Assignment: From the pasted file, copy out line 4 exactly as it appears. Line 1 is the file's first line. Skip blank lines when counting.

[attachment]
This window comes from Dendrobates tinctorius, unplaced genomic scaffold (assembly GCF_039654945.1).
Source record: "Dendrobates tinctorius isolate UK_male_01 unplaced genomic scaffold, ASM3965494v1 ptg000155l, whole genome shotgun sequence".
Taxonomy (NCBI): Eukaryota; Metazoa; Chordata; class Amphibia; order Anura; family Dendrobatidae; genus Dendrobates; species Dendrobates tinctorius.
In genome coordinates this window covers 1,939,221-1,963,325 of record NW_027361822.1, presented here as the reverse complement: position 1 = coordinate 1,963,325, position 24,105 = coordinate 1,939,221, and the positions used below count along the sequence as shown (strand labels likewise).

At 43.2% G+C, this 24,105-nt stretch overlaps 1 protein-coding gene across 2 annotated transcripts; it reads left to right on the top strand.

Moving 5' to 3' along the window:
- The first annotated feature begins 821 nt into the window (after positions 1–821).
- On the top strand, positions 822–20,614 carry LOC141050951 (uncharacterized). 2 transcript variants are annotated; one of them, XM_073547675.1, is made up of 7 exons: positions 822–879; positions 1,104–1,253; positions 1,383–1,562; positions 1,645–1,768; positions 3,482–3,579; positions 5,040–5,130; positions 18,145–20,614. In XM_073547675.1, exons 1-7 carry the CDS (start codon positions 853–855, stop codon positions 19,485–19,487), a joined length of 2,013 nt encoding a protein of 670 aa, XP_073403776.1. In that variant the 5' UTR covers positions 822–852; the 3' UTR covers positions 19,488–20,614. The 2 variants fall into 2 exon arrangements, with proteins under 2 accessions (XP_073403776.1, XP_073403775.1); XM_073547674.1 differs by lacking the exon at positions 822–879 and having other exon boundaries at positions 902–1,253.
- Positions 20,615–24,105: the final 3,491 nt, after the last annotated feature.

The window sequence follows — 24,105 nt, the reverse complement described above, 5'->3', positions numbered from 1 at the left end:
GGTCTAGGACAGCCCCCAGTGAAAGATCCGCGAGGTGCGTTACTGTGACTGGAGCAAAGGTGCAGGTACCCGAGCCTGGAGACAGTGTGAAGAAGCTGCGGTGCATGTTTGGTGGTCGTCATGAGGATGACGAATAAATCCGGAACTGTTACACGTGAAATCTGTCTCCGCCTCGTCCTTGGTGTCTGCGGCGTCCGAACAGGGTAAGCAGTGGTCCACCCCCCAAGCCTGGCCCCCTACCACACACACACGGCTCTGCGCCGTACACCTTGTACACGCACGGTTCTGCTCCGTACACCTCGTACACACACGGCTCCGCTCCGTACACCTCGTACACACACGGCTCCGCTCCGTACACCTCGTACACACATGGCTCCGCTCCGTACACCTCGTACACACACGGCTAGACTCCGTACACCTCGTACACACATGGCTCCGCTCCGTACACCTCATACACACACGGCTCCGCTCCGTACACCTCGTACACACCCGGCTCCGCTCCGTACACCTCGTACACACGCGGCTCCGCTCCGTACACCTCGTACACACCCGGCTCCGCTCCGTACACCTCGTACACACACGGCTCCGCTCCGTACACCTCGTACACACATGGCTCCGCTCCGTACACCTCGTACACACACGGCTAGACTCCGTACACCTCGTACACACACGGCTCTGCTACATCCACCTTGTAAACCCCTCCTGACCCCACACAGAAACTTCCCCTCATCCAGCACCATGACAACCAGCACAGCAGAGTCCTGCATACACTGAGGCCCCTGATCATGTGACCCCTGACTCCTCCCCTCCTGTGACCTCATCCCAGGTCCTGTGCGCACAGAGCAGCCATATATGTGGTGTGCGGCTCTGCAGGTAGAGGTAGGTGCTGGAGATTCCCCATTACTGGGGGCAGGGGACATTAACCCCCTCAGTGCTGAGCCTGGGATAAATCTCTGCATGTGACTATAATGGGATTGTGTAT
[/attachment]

In genome coordinates this window covers 1,939,221-1,963,325 of record NW_027361822.1, presented here as the reverse complement: position 1 = coordinate 1,963,325, position 24,105 = coordinate 1,939,221, and the positions used below count along the sequence as shown (strand labels likewise).